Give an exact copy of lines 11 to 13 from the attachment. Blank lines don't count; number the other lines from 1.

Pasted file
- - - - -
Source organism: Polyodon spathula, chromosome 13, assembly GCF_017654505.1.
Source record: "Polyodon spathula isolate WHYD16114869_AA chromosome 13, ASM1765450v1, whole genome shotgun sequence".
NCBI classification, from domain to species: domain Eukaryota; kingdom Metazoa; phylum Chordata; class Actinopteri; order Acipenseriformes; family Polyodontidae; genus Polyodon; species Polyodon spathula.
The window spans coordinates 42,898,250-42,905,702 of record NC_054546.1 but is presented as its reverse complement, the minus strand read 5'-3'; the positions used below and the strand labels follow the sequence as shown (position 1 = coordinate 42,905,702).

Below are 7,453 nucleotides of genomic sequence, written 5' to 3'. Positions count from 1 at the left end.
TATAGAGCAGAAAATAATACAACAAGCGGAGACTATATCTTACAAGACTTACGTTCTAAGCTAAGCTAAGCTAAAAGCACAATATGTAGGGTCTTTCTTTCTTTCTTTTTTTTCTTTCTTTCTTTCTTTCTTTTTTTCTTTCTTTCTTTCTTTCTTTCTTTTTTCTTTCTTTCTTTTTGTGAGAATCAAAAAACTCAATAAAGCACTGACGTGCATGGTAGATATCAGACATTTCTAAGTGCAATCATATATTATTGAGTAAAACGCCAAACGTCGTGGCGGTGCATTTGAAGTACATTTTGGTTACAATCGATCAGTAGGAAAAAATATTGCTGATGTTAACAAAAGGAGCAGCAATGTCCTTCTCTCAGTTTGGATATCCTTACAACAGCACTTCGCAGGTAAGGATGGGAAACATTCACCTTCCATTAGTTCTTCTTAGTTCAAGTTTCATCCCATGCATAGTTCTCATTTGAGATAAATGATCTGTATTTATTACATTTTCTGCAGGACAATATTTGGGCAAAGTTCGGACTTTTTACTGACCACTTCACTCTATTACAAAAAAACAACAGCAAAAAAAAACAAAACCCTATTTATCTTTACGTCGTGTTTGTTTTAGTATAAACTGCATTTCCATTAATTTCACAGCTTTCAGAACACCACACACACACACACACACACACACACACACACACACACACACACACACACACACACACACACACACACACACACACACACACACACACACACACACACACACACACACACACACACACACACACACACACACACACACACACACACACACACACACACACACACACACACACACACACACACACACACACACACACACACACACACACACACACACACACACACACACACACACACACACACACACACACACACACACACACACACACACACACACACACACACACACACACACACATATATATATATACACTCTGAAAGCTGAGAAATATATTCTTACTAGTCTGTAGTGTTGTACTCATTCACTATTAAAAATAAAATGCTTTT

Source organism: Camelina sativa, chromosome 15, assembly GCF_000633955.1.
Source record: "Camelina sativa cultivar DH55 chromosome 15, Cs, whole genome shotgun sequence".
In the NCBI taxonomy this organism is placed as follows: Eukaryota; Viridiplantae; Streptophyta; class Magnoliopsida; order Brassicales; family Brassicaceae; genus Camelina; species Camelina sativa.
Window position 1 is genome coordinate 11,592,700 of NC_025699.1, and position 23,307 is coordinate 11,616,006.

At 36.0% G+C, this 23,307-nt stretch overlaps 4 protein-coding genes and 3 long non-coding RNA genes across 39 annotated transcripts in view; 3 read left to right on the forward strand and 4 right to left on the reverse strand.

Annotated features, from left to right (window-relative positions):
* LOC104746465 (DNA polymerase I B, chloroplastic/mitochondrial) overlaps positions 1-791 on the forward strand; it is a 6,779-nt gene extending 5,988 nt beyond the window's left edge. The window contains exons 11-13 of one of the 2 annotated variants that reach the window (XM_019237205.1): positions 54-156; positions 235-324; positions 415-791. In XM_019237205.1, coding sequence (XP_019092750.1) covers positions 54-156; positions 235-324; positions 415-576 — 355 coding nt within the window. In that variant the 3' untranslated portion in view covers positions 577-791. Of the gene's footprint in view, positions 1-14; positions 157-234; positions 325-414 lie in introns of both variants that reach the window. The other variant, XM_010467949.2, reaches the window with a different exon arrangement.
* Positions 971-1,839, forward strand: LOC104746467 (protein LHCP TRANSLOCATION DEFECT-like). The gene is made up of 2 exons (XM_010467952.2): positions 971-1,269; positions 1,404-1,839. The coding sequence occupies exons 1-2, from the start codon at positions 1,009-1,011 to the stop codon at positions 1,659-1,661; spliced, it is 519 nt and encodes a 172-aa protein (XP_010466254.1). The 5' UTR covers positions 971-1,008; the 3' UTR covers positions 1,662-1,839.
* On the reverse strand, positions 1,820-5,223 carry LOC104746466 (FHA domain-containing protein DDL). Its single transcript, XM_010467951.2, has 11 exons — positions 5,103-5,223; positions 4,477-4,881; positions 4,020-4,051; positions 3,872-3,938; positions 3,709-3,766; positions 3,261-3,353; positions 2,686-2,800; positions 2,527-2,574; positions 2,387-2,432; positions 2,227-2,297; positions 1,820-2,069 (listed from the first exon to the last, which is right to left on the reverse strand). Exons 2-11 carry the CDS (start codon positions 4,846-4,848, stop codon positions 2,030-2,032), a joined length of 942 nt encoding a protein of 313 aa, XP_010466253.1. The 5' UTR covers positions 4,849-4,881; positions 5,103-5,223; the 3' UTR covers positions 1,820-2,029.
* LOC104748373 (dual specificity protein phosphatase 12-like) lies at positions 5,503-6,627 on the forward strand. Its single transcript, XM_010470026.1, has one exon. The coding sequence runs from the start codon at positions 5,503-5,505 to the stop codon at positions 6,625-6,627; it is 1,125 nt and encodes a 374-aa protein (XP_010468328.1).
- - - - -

At 36.0% G+C, this 23,307-nt stretch overlaps 4 protein-coding genes and 3 long non-coding RNA genes across 39 annotated transcripts in view; 3 read left to right on the forward strand and 4 right to left on the reverse strand.

Annotated features, from left to right (window-relative positions):
* LOC104746465 (DNA polymerase I B, chloroplastic/mitochondrial) overlaps positions 1-791 on the forward strand; it is a 6,779-nt gene extending 5,988 nt beyond the window's left edge. The window contains exons 11-13 of one of the 2 annotated variants that reach the window (XM_019237205.1): positions 54-156; positions 235-324; positions 415-791. In XM_019237205.1, coding sequence (XP_019092750.1) covers positions 54-156; positions 235-324; positions 415-576 — 355 coding nt within the window. In that variant the 3' untranslated portion in view covers positions 577-791. Of the gene's footprint in view, positions 1-14; positions 157-234; positions 325-414 lie in introns of both variants that reach the window. The other variant, XM_010467949.2, reaches the window with a different exon arrangement.